I once read in a macro book on some ways to shoot butterflys.

1. Pee somewhere before sun rise. Apparently butterflys and other insects will be attracted to the moisture. IMHO, probably attract flies more than anything, as seen during ns outfields.

2. 1part sugar+ 3part water. Spray onto flowers in early morning before sun rise. Probably just emulating a "sweet flower"

3. Shoot on colder morning as apparently most insects move slower as temperature decreases. Probably not exactly feasible in singapore.

4. Catch and put inside fridge for 5-10mins then shoot in studio. Just trying to acchieve the above, but I really don't dare to do something like this. It is claim to be harmless to the insect as it starts moving normally as it warms up after a few mins out of the fridge. Fridge temp is probably like typical early spring.

So far, I find it the easiest to shoot butterfly around 8am. Ample sunlight and butterflies all busy at work. Too late it get very hot and no more butterflies. My spotting of butterflies is like seasonal, as in they come and go with the flowers and it seems certain flowers attract certain type of butterfly.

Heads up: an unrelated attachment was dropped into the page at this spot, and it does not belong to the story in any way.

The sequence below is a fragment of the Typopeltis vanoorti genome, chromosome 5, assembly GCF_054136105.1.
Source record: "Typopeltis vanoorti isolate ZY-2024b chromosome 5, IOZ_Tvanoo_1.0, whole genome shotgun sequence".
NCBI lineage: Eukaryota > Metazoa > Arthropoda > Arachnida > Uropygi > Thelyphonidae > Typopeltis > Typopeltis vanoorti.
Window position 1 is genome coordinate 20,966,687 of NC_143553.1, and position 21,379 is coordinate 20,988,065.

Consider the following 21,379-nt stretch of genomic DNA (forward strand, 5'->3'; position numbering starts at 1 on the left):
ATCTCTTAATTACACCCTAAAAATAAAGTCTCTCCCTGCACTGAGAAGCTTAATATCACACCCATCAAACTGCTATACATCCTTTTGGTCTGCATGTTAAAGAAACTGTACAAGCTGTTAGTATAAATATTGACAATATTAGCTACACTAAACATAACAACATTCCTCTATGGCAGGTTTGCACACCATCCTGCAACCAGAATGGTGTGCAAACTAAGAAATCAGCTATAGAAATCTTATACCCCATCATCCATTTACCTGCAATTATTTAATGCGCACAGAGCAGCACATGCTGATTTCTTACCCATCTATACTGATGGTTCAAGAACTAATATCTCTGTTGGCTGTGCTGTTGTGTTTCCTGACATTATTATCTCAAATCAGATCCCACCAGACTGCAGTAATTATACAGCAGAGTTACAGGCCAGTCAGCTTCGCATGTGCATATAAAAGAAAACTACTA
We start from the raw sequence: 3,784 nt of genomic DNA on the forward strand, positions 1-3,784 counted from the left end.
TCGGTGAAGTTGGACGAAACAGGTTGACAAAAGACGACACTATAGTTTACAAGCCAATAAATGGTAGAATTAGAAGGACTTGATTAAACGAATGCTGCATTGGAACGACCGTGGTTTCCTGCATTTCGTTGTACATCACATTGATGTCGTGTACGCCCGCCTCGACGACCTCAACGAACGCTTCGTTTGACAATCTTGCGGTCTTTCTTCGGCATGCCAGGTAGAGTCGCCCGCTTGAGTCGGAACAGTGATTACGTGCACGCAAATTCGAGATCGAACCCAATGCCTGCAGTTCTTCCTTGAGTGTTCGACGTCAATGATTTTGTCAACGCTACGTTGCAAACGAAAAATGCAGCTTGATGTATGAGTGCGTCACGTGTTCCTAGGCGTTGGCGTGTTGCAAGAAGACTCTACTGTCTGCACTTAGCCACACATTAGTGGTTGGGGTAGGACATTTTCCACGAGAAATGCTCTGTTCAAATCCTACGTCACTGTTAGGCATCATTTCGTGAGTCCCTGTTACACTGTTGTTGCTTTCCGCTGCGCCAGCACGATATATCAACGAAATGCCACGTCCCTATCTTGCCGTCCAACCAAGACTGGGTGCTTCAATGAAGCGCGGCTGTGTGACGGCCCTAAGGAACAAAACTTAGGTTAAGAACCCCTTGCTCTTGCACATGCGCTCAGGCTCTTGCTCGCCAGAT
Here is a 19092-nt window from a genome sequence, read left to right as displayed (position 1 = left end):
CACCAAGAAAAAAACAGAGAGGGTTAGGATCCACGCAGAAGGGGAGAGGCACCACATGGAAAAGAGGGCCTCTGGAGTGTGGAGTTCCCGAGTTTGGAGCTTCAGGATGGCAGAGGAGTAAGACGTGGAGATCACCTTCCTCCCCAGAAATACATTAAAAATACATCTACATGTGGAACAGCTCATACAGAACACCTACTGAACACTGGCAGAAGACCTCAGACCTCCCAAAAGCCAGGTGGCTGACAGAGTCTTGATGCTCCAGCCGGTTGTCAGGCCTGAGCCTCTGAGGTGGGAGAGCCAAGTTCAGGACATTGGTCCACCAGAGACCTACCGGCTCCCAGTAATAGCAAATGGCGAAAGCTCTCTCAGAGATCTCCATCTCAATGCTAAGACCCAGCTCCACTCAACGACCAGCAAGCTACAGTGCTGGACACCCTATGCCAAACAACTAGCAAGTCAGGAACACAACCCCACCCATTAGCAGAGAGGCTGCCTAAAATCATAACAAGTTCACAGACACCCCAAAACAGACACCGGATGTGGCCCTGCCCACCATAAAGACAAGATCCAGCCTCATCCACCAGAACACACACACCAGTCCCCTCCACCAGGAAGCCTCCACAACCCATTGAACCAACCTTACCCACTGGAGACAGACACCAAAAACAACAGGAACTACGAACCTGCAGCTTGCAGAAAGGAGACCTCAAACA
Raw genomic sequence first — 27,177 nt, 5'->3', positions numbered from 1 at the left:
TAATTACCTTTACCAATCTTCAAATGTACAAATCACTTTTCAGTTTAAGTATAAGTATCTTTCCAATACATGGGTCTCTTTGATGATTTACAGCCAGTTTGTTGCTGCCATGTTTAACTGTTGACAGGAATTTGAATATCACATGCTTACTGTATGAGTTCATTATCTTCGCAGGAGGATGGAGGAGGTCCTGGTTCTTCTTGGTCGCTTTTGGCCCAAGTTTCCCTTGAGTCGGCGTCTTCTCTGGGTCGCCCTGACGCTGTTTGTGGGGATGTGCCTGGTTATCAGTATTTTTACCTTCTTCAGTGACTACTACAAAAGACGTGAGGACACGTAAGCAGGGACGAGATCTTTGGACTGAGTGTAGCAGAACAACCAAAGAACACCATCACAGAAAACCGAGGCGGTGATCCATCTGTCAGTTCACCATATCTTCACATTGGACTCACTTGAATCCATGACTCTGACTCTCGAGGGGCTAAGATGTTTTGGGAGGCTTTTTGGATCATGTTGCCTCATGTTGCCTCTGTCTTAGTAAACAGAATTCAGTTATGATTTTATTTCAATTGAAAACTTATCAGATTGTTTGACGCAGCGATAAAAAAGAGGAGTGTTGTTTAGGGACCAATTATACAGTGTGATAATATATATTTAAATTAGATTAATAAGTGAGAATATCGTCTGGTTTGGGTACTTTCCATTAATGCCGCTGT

cks2k2

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Feb 12, 2009
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#19
:thumbsup::thumbsup: they like salty stuff?
Yup. Animals in the wild (birds, butterflies, tigers etc) will lick at naturally occurring salt licks to get required salts and minerals into their systems.

There was a natural salt lick in a place in Perak, it was accidentally destroyed during construction work and the butterflies in that area all disappeared.
 

night86mare

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Aug 25, 2006
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#20
Got to introduce one of my Malaysian macro-maniac friends to u one day.... guy has an entire PORTABLE homemade 1.3m 'tree' all set up for attracting macro subjects .... set up as in having holes drilled all over on the big and small branches for the expressed purpose of keeping insect bait out of sight when executing images.... and the 'formulas' that they use.... from papaya to chicken liver juice mashed with crickets to corn flaks with cheese etc etc etc .... with food dyes and all to keep everything camouflaged from the viewer

Home birders do set up feeders (feeding stations ) hanging from trees, short posts or even outside windows and stock them up with seeds

http://birdingdepot.com/

But thats a different debate altogether... like set-up or au naturale shot
understand that loads of people do such a thing, but how about potential long-term effects?